What should you expect when you hear the pop! of a bottle of brut champagne? Most likely a trip to the dry cleaners. Just kidding. What does brut mean anyway? Brut refers to the sugar level of everyone's favorite sparkling wine, French Champagne.
Brut is a style of champagne that has less than 12 grams of sugar per liter. Having a low level of residual sugar gives us that drying taste on the tongue. This fizz is perfect for those looking for alcohol with lower sugar content, as the bottling process results in an extra sec dry champagne, even if you're going for cuvée brut champagne. Champagne has bright acidity along with those tiny bubbles. It can have a crisp fruity taste of apples and pears, a tingly minerality, or a rich nutty bready flavor. Sometimes you get all three in layers of deliciousness, but back to the sugar levels.
When it comes to choosing the style of bubbly you want, you need to know the terms for the range of sweet to dry. Here are the terms and their grams of sugar per liter listed from sweetest to bone dry.
Doux = more than 50 grams
Demi-sec = 32-50 grams
Sec = 17-32 grams
Extra dry = 12-17 grams
Brut = less than 12 grams
Extra brut = 0-6 grams
Brut nature/Zero dosage = less than 3 grams
Take note of that ridiculously confusing terminology of extra dry champagne. Extra dry actually means slightly sweet. Brut is the third 'driest' category of Champagne and the most popular style you'll see on the shelf in the sparkling wine section of the liquor store. You'll also see other styles of sparkling wine like Italian Prosecco and Spanish Cava. Both also use the term brut to tell you their level of sweetness.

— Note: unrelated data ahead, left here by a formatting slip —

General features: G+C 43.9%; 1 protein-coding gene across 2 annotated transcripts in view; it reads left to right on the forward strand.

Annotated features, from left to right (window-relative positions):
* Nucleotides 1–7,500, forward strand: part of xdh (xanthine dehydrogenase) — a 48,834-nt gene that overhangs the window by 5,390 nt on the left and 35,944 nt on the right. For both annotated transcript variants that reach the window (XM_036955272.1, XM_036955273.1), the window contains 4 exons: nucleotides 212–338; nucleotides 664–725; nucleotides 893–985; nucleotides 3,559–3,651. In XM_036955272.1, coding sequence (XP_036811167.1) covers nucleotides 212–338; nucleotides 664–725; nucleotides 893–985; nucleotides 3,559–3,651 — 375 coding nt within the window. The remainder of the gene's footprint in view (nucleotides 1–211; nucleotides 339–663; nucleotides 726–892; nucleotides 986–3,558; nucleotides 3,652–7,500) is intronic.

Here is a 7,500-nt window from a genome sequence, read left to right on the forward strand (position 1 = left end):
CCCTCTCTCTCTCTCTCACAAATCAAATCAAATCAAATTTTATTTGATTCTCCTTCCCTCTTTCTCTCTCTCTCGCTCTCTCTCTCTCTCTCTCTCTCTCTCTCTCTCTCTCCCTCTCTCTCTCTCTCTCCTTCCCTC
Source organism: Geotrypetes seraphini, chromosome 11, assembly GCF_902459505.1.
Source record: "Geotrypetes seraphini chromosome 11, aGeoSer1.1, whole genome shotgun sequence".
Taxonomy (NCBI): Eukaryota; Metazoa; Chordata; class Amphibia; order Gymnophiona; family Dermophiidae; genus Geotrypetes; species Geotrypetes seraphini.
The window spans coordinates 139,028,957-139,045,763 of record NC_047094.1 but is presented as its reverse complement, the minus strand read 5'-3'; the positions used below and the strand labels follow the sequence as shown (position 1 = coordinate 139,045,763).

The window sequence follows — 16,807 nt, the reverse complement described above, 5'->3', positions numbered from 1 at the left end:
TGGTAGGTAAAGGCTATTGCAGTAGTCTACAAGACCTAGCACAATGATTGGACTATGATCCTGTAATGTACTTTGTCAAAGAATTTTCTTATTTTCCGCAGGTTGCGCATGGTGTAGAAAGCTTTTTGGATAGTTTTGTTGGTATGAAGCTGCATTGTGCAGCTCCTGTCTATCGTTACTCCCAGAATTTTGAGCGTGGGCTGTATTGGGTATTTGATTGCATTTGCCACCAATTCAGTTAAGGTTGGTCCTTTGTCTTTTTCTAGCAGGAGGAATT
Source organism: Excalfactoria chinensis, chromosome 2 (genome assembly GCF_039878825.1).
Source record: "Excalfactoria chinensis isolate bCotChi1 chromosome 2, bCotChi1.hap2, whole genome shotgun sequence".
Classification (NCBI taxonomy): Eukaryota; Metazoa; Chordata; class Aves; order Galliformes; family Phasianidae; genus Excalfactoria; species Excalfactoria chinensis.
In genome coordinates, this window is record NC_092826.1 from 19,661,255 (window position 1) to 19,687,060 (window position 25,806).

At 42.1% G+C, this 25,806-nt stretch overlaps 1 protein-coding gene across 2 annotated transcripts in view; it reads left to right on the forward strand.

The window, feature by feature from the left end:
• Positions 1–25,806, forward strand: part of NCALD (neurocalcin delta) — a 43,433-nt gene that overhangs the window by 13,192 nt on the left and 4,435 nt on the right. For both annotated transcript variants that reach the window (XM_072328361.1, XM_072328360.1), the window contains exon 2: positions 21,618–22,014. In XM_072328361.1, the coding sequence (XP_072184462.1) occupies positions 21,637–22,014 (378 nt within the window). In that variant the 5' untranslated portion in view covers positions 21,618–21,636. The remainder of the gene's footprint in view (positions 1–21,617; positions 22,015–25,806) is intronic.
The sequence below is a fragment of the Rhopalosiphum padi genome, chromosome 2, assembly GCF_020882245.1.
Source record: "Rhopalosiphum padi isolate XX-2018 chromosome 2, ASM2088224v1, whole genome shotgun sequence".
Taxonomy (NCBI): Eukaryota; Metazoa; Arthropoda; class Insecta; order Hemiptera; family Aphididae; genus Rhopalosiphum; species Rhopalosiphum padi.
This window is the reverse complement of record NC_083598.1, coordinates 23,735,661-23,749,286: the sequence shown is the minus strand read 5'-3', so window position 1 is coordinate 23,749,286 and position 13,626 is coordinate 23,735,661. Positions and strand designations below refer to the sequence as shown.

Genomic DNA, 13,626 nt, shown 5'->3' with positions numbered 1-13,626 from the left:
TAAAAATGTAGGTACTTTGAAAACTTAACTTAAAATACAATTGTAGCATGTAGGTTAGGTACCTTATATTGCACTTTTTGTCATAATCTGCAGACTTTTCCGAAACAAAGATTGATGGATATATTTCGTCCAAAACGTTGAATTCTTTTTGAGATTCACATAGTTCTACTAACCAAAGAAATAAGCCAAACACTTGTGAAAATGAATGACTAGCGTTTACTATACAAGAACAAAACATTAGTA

For it to say champagne on that champagne bottle, it must be produced in the Champagne region of France.
Fun Fact! In 2005, Korbel in California was grandfathered in through a legal loophole to a labeling law change. Korbel is the only sparkling wine you will see outside of the Champagne region that says champagne on the label.
The grape varietals used in your New Year's champagne are pinot noir, chardonnay, or pinot Meunier. Some other terms you'll see on that champagne bottle are Blanc de blancs which means it's 100% Chardonnay or white wine grapes. You may see blanc de noirs meaning only pinot noir or red wine grapes were used.
Champagne isn't made in a sweet style, but the sweetness comes from the 'dosage' or dose of sugar added to the dry wine before the bottle is corked after the final fermentation in bottle.
Brut Champagne Food Pairings
Don't just save your champagne for toasts and special occasions. Champagne is underrated and underused as a food wine. Brut champagne is especially food-friendly with salty food and snacks or super rich meals like cream sauce and buttery macaroni and cheese.
Put down the champagne flutes and use a regular white wine glass for your champagne. The flute design helps keep the bubbles alive longer because of less air hits the surface of the wine, but a wider mouthed glass will open up the flavors and aromas better. Besides, you'll have that glass emptied before the bubbles die anyway.
There are shelves and shelves of brut champagnes to choose from. The major champagne houses developed a house style so you can get the same flavor year after year. These are known as non-vintage champagnes where different harvests are blended to get the cellar master's desired style.
Go ahead and splurge on one of these classic examples of Brut Champagne. You can thank me later. I highly recommend Netflix and a bag of kettle cooked potato chips as the pairing with any of these from the list.
- Veuve Clicquot
- Moet & Chandon
- Dom Perignon
- Pol Roger
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